Wes & Toren by J.M. Colail
It’s not so easy being young, gay, and in love for the first time at the average high school. Senior Toren Grey cares more about his family and his grades than what brand of clothes he wears. He agrees with the majority consensus that he’s a nerd. So he’s quite surprised when resident bad boy Wesley Carroll speaks to him in the hall, stirring feelings that Toren has to hide.
Disconcerted by Wes’s free and easy ways, Toren can’t deny the attraction between them. As he relaxes and gets to know Wes better, he finds there’s more to the sexy rebel than his public image. Before long the young men are exploring new territory and falling in love, but life just isn’t that simple. After they graduate, obstacles block their relationship at every turn: Wes working versus Toren in college, the virulent disapproval of parents, and everyday trials faced by any struggling young couple. Wes and Toren have to believe in each other … and never doubt that their love can conquer all.
This high school, coming of age story is sweet, satisfying, and slightly emotional. Those who enjoy a touch of classic yaoi characterizations with very clear top/bottom delineations will enjoy this young adult story more than those who prefer non-traditional pairings. The story is lovely with some interesting characters and since I am a fan of angsty men written well, Toren came off as adorable versus being annoying as some readers will undoubtedly find. There is nothing earth shattering, unique, or even all that exciting about this particular offering – it is a solid, character driven story relying on development rather than drama and depth of relationship over fast action.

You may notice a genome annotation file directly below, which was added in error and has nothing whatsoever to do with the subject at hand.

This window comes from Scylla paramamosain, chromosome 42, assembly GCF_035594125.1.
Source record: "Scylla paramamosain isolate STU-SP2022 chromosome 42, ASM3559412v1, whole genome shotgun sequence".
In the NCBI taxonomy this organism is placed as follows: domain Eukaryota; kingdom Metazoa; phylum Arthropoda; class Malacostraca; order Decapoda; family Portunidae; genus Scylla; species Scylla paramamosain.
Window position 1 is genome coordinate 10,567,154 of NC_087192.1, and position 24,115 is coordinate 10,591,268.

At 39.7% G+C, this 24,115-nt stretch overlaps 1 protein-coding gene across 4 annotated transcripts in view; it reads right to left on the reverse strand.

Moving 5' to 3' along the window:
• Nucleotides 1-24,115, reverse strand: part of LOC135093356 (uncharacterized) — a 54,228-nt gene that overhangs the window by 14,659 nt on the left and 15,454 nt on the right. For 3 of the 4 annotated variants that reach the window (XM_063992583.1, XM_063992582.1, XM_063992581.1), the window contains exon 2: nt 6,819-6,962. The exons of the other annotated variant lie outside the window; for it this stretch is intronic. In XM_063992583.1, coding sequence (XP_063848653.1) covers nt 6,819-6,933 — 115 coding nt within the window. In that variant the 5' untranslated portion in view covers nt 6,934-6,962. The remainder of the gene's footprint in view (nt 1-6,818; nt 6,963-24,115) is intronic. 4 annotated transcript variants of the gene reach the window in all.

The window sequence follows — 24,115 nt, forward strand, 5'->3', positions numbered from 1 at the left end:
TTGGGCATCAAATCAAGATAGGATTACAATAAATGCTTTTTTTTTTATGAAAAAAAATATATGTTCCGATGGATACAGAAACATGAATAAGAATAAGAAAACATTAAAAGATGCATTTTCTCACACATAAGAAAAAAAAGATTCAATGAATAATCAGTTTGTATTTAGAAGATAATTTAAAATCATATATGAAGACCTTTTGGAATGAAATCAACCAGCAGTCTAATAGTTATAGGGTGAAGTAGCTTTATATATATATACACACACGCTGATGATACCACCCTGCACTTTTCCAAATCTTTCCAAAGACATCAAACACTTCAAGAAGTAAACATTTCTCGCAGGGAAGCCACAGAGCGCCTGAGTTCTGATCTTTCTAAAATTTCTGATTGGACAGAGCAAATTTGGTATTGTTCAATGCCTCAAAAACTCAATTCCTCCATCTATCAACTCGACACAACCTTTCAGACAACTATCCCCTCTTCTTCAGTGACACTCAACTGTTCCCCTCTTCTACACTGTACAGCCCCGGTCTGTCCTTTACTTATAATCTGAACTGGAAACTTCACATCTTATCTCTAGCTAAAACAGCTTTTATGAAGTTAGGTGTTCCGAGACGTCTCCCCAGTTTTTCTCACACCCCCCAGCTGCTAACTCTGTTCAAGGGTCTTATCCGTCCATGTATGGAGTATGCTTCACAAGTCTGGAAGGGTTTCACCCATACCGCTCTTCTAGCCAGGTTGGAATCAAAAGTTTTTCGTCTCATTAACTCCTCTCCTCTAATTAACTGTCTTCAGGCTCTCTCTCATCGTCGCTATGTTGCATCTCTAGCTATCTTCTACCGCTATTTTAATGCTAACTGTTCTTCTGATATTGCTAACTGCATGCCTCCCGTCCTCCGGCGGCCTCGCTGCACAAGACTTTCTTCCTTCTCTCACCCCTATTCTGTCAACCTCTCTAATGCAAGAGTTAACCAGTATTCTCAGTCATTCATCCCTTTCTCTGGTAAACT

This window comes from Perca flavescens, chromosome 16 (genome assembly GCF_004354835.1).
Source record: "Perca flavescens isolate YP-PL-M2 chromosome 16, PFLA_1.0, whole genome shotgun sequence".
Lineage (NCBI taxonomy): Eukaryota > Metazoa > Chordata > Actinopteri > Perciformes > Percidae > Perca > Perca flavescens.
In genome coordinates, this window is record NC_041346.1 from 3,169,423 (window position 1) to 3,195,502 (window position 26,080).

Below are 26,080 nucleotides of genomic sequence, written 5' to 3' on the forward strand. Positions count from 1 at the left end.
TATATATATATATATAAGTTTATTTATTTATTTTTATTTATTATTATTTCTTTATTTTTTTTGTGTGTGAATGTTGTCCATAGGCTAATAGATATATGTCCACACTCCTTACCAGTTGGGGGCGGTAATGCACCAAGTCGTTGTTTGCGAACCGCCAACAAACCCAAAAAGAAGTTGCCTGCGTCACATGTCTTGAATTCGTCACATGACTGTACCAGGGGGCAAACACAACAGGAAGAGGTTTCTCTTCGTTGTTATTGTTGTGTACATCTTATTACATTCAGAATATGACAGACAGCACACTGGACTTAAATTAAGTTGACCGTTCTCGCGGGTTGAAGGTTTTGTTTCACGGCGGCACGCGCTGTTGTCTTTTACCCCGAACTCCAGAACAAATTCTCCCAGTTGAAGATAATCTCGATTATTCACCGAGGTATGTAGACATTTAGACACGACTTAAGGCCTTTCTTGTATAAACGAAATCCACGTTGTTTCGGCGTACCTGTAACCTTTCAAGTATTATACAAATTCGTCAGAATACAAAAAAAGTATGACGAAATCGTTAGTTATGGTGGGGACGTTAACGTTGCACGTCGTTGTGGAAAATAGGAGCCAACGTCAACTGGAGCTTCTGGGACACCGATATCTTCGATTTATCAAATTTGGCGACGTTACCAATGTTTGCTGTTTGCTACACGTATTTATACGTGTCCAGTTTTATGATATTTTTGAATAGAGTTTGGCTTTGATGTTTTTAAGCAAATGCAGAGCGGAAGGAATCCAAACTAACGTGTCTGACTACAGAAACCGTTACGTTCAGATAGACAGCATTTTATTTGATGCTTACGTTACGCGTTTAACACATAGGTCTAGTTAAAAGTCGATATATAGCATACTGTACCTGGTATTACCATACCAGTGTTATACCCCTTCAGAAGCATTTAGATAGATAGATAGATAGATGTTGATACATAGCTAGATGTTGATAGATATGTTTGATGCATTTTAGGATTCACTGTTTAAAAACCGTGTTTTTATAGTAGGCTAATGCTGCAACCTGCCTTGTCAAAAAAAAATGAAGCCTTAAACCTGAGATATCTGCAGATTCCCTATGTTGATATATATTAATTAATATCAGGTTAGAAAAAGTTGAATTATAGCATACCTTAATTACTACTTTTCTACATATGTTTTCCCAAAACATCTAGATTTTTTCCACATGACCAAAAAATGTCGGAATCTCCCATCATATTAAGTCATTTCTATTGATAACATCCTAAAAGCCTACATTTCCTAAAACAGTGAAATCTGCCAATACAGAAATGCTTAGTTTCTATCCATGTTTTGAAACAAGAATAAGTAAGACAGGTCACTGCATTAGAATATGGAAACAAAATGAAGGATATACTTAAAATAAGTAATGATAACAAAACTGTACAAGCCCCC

The various relationships in the story are well drawn from Toren’s close friendship with his younger sister (a refreshing, delightful imp) and the support of his mother to the classic tragedy of Wes’ family and their inability to accept his sexuality. Wes and Toren get together early on with a minimum of fuss and no drama. There is a slight twinge of fear occasionally about their sexuality but overall both men encounter only love and acceptance for their choice with the notable exception of Wes’ parents. However there are always a number of friends and other family members willing to support Wes and Toren and Wes certainly stands up for the couple while Toren lacks the emotional and mental strength to do so.
Toren is not a weak character but he is the very traditional uke. He cries frequently and gets upset easily. He tends to be very emotional, but his saving grace is that he also snaps out of the crying almost instantly. His love for Wes is deep, strong, and true, which provides the backbone to their relationship. Wes is willing to fight while Toren keeps the house and relationship moving. Very classic and traditional roles, yet Toren is not a female character made male. He certainly has some characteristics of that but there is enough contrast and texture that Toren is undoubtedly male as well.
While some readers will really enjoy the yaoi pairing set in young men just coming of age, others may be frustrated by the slow pace. Very little actually happens in the story as Wes and Toren live their lives, go to school, hold jobs, love each other, celebrate holidays, and so on. The story is filled with small details of their life mixed in with increasing explicit sex scenes. These scenes are somewhat awkward and read slightly clinical but are sweet for the emotion and tenderness that is always present amid the teenage hormones. There is no big dramatic scene, no horrible accident, no gay bashing, and no great angst. Instead there is acceptance, love, and a slow maturity to the two young men that will endear many readers who enjoy classic romance.
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